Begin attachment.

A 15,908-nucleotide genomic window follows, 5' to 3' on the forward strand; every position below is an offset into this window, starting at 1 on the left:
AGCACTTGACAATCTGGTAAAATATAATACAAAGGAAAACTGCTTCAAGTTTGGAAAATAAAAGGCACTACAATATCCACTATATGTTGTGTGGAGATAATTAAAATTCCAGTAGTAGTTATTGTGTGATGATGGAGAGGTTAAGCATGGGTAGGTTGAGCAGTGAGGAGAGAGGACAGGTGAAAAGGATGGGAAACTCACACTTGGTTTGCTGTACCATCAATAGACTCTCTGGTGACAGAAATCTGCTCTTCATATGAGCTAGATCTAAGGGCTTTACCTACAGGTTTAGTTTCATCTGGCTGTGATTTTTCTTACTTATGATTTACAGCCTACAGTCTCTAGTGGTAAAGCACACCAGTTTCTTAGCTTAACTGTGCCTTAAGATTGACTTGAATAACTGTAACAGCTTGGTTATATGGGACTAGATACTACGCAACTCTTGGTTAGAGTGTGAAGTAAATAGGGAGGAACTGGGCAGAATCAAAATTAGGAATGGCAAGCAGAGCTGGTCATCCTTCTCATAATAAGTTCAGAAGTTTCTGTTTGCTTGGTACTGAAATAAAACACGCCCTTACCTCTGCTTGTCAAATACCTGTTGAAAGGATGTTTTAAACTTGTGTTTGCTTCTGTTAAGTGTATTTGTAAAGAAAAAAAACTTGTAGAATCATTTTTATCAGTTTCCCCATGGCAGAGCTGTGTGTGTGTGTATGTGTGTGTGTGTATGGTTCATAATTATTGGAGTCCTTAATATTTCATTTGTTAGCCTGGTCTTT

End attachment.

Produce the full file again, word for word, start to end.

A 15,908-nucleotide genomic window follows, 5' to 3' on the forward strand; every position below is an offset into this window, starting at 1 on the left:
AGCACTTGACAATCTGGTAAAATATAATACAAAGGAAAACTGCTTCAAGTTTGGAAAATAAAAGGCACTACAATATCCACTATATGTTGTGTGGAGATAATTAAAATTCCAGTAGTAGTTATTGTGTGATGATGGAGAGGTTAAGCATGGGTAGGTTGAGCAGTGAGGAGAGAGGACAGGTGAAAAGGATGGGAAACTCACACTTGGTTTGCTGTACCATCAATAGACTCTCTGGTGACAGAAATCTGCTCTTCATATGAGCTAGATCTAAGGGCTTTACCTACAGGTTTAGTTTCATCTGGCTGTGATTTTTCTTACTTATGATTTACAGCCTACAGTCTCTAGTGGTAAAGCACACCAGTTTCTTAGCTTAACTGTGCCTTAAGATTGACTTGAATAACTGTAACAGCTTGGTTATATGGGACTAGATACTACGCAACTCTTGGTTAGAGTGTGAAGTAAATAGGGAGGAACTGGGCAGAATCAAAATTAGGAATGGCAAGCAGAGCTGGTCATCCTTCTCATAATAAGTTCAGAAGTTTCTGTTTGCTTGGTACTGAAATAAAACACGCCCTTACCTCTGCTTGTCAAATACCTGTTGAAAGGATGTTTTAAACTTGTGTTTGCTTCTGTTAAGTGTATTTGTAAAGAAAAAAAACTTGTAGAATCATTTTTATCAGTTTCCCCATGGCAGAGCTGTGTGTGTGTGTATGTGTGTGTGTGTATGGTTCATAATTATTGGAGTCCTTAATATTTCATTTGTTAGCCTGGTCTTT